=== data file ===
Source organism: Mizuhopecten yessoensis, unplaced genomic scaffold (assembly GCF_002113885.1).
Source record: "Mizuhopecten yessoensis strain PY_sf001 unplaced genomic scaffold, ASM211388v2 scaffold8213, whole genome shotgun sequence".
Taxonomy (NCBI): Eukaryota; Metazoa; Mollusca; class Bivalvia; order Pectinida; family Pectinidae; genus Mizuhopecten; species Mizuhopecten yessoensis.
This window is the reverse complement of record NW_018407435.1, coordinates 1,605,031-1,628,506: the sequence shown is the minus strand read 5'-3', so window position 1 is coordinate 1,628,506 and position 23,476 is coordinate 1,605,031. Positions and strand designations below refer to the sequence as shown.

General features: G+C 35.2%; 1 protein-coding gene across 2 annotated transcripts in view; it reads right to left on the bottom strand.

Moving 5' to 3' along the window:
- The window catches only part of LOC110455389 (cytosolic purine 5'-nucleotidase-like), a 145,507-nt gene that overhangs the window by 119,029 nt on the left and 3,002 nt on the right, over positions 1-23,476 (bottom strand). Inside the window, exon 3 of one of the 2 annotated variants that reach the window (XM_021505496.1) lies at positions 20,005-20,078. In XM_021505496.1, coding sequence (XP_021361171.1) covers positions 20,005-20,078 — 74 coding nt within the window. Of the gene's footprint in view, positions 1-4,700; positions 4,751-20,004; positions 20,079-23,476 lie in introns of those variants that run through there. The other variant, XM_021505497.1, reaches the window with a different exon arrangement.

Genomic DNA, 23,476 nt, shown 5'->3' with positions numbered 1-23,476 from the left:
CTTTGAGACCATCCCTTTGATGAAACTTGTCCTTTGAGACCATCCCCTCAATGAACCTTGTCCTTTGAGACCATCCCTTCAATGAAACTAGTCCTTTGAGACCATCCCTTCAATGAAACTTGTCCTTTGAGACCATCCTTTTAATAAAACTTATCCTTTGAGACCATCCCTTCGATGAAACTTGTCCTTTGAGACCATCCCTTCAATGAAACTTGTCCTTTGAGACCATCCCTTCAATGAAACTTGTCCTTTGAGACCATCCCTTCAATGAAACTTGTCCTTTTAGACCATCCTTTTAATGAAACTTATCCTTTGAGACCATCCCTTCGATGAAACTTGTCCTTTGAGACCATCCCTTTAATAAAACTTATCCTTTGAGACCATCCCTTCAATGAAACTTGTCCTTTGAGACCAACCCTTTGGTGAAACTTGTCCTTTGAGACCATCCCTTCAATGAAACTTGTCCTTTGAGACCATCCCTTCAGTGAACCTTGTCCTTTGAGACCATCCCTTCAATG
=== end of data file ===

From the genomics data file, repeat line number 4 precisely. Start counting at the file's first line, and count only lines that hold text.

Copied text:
This window is the reverse complement of record NW_018407435.1, coordinates 1,605,031-1,628,506: the sequence shown is the minus strand read 5'-3', so window position 1 is coordinate 1,628,506 and position 23,476 is coordinate 1,605,031. Positions and strand designations below refer to the sequence as shown.